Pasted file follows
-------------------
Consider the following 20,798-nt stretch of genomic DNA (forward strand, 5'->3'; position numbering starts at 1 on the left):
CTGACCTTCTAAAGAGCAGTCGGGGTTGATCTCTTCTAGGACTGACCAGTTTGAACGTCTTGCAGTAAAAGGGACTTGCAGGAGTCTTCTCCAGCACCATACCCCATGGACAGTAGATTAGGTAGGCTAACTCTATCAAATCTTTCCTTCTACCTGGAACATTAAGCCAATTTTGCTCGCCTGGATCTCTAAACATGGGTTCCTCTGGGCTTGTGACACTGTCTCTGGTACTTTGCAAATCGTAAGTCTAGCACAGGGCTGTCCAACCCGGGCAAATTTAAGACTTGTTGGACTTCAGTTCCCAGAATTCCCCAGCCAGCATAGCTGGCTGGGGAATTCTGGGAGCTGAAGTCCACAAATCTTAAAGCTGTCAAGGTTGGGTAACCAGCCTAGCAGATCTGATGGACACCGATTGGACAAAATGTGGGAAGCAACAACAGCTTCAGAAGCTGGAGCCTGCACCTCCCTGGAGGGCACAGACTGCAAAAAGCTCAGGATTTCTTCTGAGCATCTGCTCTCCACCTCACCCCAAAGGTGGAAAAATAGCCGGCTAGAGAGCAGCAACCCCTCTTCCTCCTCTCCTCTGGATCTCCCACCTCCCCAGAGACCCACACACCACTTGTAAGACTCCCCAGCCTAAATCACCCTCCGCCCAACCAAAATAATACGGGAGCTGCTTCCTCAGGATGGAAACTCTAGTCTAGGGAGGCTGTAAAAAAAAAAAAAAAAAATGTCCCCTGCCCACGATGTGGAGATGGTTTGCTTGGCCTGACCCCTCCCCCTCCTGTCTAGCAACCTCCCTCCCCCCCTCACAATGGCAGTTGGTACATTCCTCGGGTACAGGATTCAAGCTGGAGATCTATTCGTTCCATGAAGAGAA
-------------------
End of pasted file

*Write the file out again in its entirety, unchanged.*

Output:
Consider the following 20,798-nt stretch of genomic DNA (forward strand, 5'->3'; position numbering starts at 1 on the left):
CTGACCTTCTAAAGAGCAGTCGGGGTTGATCTCTTCTAGGACTGACCAGTTTGAACGTCTTGCAGTAAAAGGGACTTGCAGGAGTCTTCTCCAGCACCATACCCCATGGACAGTAGATTAGGTAGGCTAACTCTATCAAATCTTTCCTTCTACCTGGAACATTAAGCCAATTTTGCTCGCCTGGATCTCTAAACATGGGTTCCTCTGGGCTTGTGACACTGTCTCTGGTACTTTGCAAATCGTAAGTCTAGCACAGGGCTGTCCAACCCGGGCAAATTTAAGACTTGTTGGACTTCAGTTCCCAGAATTCCCCAGCCAGCATAGCTGGCTGGGGAATTCTGGGAGCTGAAGTCCACAAATCTTAAAGCTGTCAAGGTTGGGTAACCAGCCTAGCAGATCTGATGGACACCGATTGGACAAAATGTGGGAAGCAACAACAGCTTCAGAAGCTGGAGCCTGCACCTCCCTGGAGGGCACAGACTGCAAAAAGCTCAGGATTTCTTCTGAGCATCTGCTCTCCACCTCACCCCAAAGGTGGAAAAATAGCCGGCTAGAGAGCAGCAACCCCTCTTCCTCCTCTCCTCTGGATCTCCCACCTCCCCAGAGACCCACACACCACTTGTAAGACTCCCCAGCCTAAATCACCCTCCGCCCAACCAAAATAATACGGGAGCTGCTTCCTCAGGATGGAAACTCTAGTCTAGGGAGGCTGTAAAAAAAAAAAAAAAAAATGTCCCCTGCCCACGATGTGGAGATGGTTTGCTTGGCCTGACCCCTCCCCCTCCTGTCTAGCAACCTCCCTCCCCCCCTCACAATGGCAGTTGGTACATTCCTCGGGTACAGGATTCAAGCTGGAGATCTATTCGTTCCATGAAGAGAA